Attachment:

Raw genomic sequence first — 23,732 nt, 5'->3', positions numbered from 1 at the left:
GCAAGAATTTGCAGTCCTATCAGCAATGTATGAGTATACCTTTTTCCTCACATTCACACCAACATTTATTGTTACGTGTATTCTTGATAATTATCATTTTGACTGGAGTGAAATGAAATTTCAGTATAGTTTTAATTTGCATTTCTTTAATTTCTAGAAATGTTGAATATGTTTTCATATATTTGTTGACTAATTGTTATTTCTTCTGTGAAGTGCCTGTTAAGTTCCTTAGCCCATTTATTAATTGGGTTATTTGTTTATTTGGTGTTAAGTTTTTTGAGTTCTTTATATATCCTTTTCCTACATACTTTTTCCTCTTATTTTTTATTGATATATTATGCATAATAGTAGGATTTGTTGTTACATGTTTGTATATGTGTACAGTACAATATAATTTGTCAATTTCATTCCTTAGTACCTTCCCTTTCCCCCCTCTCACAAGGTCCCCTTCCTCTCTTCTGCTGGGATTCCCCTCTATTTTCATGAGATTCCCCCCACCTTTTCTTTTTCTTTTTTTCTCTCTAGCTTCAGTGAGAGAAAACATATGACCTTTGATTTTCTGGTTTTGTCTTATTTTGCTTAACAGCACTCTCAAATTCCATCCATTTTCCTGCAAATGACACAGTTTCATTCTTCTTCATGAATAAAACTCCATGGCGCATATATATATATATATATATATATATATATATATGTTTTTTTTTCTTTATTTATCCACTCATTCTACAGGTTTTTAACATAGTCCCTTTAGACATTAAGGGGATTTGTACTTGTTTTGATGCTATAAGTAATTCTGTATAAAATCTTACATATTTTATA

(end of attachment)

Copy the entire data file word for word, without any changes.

Raw genomic sequence first — 23,732 nt, 5'->3', positions numbered from 1 at the left:
GCAAGAATTTGCAGTCCTATCAGCAATGTATGAGTATACCTTTTTCCTCACATTCACACCAACATTTATTGTTACGTGTATTCTTGATAATTATCATTTTGACTGGAGTGAAATGAAATTTCAGTATAGTTTTAATTTGCATTTCTTTAATTTCTAGAAATGTTGAATATGTTTTCATATATTTGTTGACTAATTGTTATTTCTTCTGTGAAGTGCCTGTTAAGTTCCTTAGCCCATTTATTAATTGGGTTATTTGTTTATTTGGTGTTAAGTTTTTTGAGTTCTTTATATATCCTTTTCCTACATACTTTTTCCTCTTATTTTTTATTGATATATTATGCATAATAGTAGGATTTGTTGTTACATGTTTGTATATGTGTACAGTACAATATAATTTGTCAATTTCATTCCTTAGTACCTTCCCTTTCCCCCCTCTCACAAGGTCCCCTTCCTCTCTTCTGCTGGGATTCCCCTCTATTTTCATGAGATTCCCCCCACCTTTTCTTTTTCTTTTTTTCTCTCTAGCTTCAGTGAGAGAAAACATATGACCTTTGATTTTCTGGTTTTGTCTTATTTTGCTTAACAGCACTCTCAAATTCCATCCATTTTCCTGCAAATGACACAGTTTCATTCTTCTTCATGAATAAAACTCCATGGCGCATATATATATATATATATATATATATATATATATGTTTTTTTTTCTTTATTTATCCACTCATTCTACAGGTTTTTAACATAGTCCCTTTAGACATTAAGGGGATTTGTACTTGTTTTGATGCTATAAGTAATTCTGTATAAAATCTTACATATTTTATA